By Alfred Nyakinda
Stanley Whittingham, John Goodenough and Akira Yoshino have been awarded the Nobel Prize in Chemistry for the development of the lithium-ion battery, an announcement by the Royal Swedish Academy of Sciences on Wednesday revealed.
The three scientists were recognized for their work in developing the light, rechargeable and powerful battery, widely used today in electronic devices as well as electric cars.
“It is really very hard to design and develop well-working and efficient batteries. As examples, some of the batteries we are still using today, like the lead-acid battery and alkaline battery, they have their origin in the 19th century,” said Professor Olof Ramström, Member of the Nobel Committee for Chemistry, at the announcement.
“Yet that is exactly what the three laureates have done, they have taken on the challenge and their discoveries have led to the development of the phenomenal, fantastic lithium-ion battery.” he added.
The Royal Swedish Academy of Sciences states that the battery has enabled the exploitation of fluctuating energy sources such as wind and solar power, aiding in the shift towards renewable energy sources.
The battery is also playing a role in the switch from fossil fuel-powered vehicles by spurring the development and increase in acceptance of electric vehicles.
First developed by Whittingham between 1972 and 1976, the lithium-ion battery is great improvement over the heavy lead battery, still used as a starter in car engines, and the non-rechargeable batteries that were predominant in cameras, flashlights and other portable electronic devices.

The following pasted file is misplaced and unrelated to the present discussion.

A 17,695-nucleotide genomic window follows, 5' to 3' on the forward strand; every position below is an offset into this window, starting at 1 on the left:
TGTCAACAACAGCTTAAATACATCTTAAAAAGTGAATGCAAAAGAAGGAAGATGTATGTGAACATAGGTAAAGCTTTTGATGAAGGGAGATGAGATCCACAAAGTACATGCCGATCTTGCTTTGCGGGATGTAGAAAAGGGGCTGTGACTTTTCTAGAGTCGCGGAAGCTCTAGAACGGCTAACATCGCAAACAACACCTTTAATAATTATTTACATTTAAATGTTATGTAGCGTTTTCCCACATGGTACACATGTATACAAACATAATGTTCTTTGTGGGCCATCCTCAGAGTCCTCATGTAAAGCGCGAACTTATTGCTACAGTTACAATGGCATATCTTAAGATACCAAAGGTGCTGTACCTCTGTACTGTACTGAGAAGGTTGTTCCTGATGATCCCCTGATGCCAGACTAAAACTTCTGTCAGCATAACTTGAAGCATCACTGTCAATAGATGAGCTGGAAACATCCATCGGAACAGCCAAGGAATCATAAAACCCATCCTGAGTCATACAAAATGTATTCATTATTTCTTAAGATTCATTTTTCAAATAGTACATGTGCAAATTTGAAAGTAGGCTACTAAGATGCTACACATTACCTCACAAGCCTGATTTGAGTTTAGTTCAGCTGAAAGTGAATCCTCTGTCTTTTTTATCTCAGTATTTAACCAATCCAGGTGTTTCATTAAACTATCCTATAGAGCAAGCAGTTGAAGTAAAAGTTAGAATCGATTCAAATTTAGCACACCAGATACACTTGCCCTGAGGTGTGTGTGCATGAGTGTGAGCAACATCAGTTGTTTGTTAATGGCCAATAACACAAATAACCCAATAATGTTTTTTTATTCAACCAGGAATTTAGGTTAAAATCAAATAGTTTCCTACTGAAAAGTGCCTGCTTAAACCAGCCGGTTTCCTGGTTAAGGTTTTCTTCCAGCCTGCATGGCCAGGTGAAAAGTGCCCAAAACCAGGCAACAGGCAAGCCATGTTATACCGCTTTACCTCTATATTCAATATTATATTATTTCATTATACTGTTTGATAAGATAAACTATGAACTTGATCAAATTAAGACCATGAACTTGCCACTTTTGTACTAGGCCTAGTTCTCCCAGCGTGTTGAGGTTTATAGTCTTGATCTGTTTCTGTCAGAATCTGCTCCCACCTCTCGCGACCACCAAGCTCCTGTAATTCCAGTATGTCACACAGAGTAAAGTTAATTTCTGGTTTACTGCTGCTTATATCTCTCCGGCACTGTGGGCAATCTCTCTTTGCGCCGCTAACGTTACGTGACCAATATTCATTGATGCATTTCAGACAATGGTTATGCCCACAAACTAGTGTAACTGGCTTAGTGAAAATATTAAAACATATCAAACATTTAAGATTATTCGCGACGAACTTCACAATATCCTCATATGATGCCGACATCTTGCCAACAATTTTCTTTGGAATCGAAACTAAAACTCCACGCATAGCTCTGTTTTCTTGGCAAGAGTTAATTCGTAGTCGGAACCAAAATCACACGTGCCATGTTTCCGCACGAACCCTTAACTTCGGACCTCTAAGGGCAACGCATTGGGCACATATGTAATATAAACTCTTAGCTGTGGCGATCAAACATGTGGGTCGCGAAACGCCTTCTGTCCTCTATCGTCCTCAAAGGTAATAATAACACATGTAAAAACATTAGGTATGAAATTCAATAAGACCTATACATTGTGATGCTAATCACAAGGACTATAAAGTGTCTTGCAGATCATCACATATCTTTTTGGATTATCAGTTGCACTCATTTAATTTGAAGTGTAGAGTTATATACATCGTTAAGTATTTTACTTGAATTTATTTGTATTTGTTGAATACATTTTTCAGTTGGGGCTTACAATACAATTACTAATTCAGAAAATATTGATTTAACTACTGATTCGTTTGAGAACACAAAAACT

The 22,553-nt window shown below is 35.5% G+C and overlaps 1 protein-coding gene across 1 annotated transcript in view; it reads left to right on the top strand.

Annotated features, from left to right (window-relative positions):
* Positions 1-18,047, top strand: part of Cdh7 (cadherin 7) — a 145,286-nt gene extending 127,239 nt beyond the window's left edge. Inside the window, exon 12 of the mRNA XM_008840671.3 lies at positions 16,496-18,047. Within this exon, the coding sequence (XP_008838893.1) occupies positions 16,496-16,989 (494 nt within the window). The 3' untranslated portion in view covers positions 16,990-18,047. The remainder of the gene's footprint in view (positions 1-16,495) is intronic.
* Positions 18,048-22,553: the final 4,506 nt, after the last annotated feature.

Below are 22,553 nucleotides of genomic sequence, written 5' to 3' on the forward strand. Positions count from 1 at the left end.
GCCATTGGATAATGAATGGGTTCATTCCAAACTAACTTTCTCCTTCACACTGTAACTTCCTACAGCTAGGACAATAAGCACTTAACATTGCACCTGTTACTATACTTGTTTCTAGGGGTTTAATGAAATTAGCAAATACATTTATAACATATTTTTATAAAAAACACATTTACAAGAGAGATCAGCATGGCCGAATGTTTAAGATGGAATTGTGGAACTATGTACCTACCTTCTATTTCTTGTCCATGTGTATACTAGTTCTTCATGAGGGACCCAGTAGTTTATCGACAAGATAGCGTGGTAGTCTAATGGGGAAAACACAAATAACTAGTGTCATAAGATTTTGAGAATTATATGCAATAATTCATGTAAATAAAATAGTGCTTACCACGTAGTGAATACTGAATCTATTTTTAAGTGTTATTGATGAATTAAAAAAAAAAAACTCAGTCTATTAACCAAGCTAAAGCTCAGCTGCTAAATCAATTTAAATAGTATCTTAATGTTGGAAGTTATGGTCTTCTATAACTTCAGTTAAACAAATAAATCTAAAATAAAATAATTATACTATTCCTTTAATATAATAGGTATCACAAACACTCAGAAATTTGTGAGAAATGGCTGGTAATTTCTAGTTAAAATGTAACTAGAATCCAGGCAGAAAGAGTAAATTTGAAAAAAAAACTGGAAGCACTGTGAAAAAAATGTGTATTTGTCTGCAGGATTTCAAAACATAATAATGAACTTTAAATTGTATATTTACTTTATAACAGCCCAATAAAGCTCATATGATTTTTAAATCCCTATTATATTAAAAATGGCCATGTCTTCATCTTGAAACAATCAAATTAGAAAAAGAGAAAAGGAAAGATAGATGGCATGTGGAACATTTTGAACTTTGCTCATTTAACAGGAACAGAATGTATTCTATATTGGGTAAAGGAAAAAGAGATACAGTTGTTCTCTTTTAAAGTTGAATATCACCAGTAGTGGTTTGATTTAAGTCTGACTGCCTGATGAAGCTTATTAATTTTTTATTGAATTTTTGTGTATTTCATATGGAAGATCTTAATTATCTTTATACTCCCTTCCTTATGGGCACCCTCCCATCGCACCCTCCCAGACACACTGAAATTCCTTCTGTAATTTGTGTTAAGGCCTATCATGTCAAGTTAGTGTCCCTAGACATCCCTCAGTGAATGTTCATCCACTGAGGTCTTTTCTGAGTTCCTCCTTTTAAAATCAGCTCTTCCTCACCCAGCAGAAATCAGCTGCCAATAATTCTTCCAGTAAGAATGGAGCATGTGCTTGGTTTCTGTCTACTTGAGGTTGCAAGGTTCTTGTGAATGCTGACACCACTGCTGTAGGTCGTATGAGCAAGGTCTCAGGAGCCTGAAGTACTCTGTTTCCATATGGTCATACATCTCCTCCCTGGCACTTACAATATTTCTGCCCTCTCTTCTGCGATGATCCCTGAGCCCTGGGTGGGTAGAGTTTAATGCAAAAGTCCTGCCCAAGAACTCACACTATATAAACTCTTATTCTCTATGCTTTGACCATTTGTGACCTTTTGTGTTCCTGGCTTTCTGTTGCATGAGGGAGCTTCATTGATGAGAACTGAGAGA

Whittingham, while seeking an alternative to fossil fuels, created the first lithium-ion battery which had a large energy storage capacity but was volatile, frequently catching fire after being repeatedly used and recharged.
According to Professor Ramström, the next significant challenge to be overcome was the replacement of the highly reactive lithium, without lowering the overall battery potential.
In 1980, Goodenough opened the way for the development of even more powerful lithium-ion batteries by using cobalt oxide which doubled their potential.
As oil became cheaper in the West, Asia became the centre of development of light, rechargeable batteries as Japanese electronics companies sought better ways to power cameras, computers and portable phones.
Using Goodenough’s method, Yoshino created the first commercially viable lithium-ion battery in 1985 by using petroleum coke, a byproduct of oil refinement, instead of pure lithium which is highly reactive.
Yoshino’s battery, being safer than previous versions, was able to pass safety tests and lithium-ion batteries entered the market in 1991, marking the beginning of a new age in the electronics industry.
“We have gained access to a technical revolution. The laureates developed lightweight batteries with high enough potential to be useful in many applications: truly portable electronics -mobile phones, pacemakers- but also long distance electric cars,” said Prof Sara Snogeruf Linse of the Nobel Committee for Chemistry.
“The ability to store energy from renewable sources- the sun, the wind-opens up for sustainable energy consumption.” she added.
At 97, John Goodenough becomes the oldest recipient of a Nobel Prize, the second on this list being last year’s winner of the Physics prize, Arthur Ashkin, who was 96.
“The importance of this Chemistry and technology for a more sustainable world has, of course, increased its relevance in recent times and made it a very timely award now, although several of the discoveries were made some time ago,” said Professor Göran K. Hansson, Secretary General of the Royal Swedish Academy of Sciences
“We firmly believe that knowledge is of great benefit to humankind, so the benefit can be of different types; there is a benefit in the knowledge and there is often a benefit in the application, now or at later times.” he added.